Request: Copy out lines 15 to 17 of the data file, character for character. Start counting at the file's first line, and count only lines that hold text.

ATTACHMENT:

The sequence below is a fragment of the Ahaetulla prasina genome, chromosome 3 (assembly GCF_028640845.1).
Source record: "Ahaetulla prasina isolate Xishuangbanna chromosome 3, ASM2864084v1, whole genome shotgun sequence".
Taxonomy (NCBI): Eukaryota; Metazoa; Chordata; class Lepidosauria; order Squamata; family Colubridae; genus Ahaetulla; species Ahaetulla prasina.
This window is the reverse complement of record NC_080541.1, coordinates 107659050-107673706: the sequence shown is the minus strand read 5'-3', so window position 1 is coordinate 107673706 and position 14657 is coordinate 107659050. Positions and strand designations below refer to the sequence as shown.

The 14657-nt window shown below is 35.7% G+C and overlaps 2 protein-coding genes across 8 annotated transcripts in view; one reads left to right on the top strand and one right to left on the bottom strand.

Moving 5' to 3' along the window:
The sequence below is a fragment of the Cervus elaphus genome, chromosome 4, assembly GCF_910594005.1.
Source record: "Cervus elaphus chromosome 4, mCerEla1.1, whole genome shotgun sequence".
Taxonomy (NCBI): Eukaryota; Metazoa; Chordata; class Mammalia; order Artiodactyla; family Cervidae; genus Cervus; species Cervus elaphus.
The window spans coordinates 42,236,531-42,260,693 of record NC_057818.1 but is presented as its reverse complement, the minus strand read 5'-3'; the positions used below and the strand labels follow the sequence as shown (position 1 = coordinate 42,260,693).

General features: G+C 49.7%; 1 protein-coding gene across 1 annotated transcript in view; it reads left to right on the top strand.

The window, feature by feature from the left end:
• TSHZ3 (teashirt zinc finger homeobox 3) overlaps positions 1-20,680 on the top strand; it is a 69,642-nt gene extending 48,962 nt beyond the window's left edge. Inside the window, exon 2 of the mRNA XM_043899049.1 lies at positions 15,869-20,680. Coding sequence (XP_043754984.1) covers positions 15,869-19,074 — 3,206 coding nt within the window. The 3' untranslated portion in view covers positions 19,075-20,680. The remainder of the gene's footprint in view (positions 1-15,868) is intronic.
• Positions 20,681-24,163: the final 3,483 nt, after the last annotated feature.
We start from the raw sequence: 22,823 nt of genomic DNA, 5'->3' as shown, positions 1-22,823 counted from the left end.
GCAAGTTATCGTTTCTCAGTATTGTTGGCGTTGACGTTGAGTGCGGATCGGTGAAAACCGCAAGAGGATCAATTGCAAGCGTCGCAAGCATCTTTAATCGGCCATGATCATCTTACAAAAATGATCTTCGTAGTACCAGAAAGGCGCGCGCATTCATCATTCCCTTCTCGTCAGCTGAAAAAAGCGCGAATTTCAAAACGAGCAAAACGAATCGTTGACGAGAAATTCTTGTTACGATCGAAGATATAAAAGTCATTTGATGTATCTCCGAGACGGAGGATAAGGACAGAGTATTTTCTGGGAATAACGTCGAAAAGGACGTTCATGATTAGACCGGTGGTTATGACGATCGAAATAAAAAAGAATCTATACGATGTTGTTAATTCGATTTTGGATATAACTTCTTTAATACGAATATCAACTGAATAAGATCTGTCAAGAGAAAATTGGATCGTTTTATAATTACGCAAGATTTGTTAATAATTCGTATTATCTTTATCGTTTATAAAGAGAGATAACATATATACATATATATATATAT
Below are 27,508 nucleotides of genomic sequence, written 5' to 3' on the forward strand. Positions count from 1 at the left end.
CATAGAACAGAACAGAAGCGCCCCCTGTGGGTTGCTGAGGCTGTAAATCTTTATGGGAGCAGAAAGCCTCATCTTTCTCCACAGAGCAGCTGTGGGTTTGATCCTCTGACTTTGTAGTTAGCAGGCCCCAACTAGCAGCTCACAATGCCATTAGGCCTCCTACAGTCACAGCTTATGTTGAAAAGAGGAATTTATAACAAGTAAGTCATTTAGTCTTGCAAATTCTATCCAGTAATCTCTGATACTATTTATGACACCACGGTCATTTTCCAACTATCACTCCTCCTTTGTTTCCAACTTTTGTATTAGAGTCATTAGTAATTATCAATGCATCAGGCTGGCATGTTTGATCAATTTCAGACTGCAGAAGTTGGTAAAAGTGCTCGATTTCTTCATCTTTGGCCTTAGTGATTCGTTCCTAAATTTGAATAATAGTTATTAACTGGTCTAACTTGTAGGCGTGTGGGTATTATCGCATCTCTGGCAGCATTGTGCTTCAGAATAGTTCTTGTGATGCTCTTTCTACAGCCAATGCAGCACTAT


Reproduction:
We start from the raw sequence: 22,823 nt of genomic DNA, 5'->3' as shown, positions 1-22,823 counted from the left end.
GCAAGTTATCGTTTCTCAGTATTGTTGGCGTTGACGTTGAGTGCGGATCGGTGAAAACCGCAAGAGGATCAATTGCAAGCGTCGCAAGCATCTTTAATCGGCCATGATCATCTTACAAAAATGATCTTCGTAGTACCAGAAAGGCGCGCGCATTCATCATTCCCTTCTCGTCAGCTGAAAAAAGCGCGAATTTCAAAACGAGCAAAACGAATCGTTGACGAGAAATTCTTGTTACGATCGAAGATATAAAAGTCATTTGATGTATCTCCGAGACGGAGGATAAGGACAGAGTATTTTCTGGGAATAACGTCGAAAAGGACGTTCATGATTAGACCGGTGGTTATGACGATCGAAATAAAAAAGAATCTATACGATGTTGTTAATTCGATTTTGGATATAACTTCTTTAATACGAATATCAACTGAATAAGATCTGTCAAGAGAAAATTGGATCGTTTTATAATTACGCAAGATTTGTTAATAATTCGTATTATCTTTATCGTTTATAAAGAGAGATAACATATATACATATATATATATAT
Below are 27,508 nucleotides of genomic sequence, written 5' to 3' on the forward strand. Positions count from 1 at the left end.